Well, one reason is that they’re the biggest hypocrites around — a fact that wouldn’t hurt the eyes of their observes so much if they hadn’t portrayed their righteous cause as apocalyptically crucial and themselves as faithfully doing Gaia’s bidding.

We can name countless examples: development agencies pushing some useless renewable goals agenda onto poor people who don’t realize the graveness of climate change apocalyptic nature, yet all the while wasting financial and environmental resources on cars, comfortable housing and transatlantic flights; the St Gretas of the world, lambasting the rest of us for ruining the planet, yet creating and generating much more than her fair share.

Another reason is that environmentalists, together with the post-modernists, the social justice warriors, the moral and biological relativists, are undermining all that made humanity great: science to figure out the workings of the universe; facts to separate what is from what isn’t; reason to resolve problems given the constraints of our natural world.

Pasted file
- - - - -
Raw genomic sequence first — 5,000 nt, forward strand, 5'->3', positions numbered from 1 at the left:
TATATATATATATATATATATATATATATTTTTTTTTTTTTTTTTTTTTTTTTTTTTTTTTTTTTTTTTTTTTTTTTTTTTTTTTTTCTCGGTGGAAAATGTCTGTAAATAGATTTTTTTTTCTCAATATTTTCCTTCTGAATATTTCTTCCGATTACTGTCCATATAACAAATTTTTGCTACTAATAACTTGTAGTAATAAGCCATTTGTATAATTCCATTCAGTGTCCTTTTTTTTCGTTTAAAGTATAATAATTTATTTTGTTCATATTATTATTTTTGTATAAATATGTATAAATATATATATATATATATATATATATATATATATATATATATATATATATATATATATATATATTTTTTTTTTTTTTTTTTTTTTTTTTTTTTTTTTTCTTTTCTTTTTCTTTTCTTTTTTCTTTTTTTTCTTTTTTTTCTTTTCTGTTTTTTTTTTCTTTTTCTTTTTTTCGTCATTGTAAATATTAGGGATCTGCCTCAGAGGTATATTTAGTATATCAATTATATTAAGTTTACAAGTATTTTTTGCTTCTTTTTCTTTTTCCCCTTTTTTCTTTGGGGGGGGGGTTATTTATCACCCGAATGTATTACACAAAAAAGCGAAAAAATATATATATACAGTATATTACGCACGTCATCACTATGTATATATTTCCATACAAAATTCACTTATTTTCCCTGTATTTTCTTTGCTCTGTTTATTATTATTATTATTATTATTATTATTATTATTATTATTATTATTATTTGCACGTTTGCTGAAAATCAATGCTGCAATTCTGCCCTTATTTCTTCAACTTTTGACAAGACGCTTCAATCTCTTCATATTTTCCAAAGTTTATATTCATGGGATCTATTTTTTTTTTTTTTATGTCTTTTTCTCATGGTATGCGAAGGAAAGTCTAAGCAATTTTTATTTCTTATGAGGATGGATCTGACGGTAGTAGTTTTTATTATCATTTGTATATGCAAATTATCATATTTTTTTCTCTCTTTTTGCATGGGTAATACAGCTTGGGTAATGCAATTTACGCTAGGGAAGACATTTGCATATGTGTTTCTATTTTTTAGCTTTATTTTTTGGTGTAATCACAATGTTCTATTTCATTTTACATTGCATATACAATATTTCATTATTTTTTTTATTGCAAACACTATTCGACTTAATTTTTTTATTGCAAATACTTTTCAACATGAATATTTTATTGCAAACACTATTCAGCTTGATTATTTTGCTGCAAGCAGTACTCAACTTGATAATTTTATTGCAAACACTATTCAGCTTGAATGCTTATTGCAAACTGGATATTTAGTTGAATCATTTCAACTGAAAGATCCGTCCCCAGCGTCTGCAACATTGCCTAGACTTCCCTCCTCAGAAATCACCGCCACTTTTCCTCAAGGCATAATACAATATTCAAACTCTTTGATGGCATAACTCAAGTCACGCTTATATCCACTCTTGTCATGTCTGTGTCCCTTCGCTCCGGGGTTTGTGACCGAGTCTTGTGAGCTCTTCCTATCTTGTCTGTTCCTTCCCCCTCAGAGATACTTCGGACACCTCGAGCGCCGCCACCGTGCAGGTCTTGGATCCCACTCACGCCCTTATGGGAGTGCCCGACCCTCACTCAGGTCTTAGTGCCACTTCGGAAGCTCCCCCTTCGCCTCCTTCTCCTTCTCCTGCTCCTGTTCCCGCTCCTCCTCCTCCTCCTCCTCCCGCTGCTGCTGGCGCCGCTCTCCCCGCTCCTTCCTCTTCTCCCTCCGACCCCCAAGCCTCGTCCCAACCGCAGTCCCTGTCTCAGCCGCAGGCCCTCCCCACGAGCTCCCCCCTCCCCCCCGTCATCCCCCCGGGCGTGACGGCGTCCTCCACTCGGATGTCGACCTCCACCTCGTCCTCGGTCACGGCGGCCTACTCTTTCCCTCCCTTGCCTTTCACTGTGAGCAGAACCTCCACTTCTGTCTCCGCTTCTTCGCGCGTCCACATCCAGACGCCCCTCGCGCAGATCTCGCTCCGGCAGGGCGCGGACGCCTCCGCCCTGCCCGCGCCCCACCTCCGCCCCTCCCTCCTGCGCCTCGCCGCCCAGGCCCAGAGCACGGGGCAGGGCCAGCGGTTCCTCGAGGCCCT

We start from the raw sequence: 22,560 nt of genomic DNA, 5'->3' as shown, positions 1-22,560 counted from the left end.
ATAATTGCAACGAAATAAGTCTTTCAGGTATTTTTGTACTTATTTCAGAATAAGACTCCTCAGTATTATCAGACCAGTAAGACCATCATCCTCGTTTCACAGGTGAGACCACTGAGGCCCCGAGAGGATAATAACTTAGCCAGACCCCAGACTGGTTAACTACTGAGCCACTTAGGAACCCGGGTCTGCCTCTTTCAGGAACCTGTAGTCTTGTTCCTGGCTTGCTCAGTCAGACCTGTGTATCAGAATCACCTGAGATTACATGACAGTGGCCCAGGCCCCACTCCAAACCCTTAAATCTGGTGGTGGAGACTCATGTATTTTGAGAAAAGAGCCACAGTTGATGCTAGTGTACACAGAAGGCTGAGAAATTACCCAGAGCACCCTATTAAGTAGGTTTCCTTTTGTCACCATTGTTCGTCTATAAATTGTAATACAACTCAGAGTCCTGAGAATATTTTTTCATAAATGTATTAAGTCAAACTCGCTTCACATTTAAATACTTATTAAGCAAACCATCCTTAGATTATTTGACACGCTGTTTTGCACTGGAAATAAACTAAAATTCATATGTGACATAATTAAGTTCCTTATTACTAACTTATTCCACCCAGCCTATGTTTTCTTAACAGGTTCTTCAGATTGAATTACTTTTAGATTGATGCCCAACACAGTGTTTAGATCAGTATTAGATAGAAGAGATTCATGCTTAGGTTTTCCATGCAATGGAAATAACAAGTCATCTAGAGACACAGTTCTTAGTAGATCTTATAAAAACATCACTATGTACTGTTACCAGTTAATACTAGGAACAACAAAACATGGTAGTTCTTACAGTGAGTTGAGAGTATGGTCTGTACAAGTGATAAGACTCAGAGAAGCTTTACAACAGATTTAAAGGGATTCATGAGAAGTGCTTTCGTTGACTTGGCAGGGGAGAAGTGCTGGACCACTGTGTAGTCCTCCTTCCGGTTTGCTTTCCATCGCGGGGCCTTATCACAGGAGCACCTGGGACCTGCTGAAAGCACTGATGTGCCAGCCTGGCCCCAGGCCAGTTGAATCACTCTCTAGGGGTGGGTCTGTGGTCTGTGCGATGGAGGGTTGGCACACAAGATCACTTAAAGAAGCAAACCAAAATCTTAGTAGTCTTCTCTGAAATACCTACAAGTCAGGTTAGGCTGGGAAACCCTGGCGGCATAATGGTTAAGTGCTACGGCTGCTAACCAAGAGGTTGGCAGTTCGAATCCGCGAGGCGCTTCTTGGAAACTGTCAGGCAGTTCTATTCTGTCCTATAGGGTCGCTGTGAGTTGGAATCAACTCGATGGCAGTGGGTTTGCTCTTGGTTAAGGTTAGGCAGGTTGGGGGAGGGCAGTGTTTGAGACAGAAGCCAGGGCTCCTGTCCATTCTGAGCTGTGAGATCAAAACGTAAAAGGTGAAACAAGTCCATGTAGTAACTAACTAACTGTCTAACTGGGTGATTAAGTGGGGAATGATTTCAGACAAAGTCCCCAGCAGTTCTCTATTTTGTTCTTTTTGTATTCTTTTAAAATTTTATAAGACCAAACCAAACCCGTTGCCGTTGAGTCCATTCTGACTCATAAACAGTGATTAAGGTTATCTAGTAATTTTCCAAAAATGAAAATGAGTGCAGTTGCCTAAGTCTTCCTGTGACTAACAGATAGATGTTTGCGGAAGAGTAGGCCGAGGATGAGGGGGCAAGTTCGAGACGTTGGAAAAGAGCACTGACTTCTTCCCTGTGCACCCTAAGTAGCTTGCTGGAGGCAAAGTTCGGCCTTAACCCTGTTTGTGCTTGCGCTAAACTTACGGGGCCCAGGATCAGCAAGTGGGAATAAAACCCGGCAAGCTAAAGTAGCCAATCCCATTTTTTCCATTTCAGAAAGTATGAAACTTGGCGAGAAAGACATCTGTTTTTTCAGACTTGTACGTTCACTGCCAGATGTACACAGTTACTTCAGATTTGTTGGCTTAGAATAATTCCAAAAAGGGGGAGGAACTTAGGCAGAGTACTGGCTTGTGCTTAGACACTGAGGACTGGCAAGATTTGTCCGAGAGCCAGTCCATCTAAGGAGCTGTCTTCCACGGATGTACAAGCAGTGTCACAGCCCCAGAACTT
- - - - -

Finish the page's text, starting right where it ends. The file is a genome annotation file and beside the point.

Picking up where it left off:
But queer theorists and environmentalists — in all fairness, only the loudest and most ludicrously convinced ones — no longer believe in facts, science or reason. There is no objective truth and so anything goes; reason is biased and oppressive; and science is nothing but a power game between struggling factions.

Given the existence of even a handful of those people (and believe me, there are more than that!) the question isn’t why I so viciously denounce them, but why not more of us do. They would be the laughing stock of our times, the royal fools of our world, had they not wielded so much legislative and moralistic power. For evidence, look no further than plastic ban legislations, renewable energy subsidies and flight shaming.

Reason, rationality, science and facts implore us to take climate change seriously:

Sure, climate change is real and serious. But it’s not a big deal. And our use of plastic bags at the grocer’s is not the problem.

Joakim Book

Written by

Writer, editor, and student of money past and present. Here: mostly off-topic book reviews, rants and #personalfinance musings. www.joakimbook.com/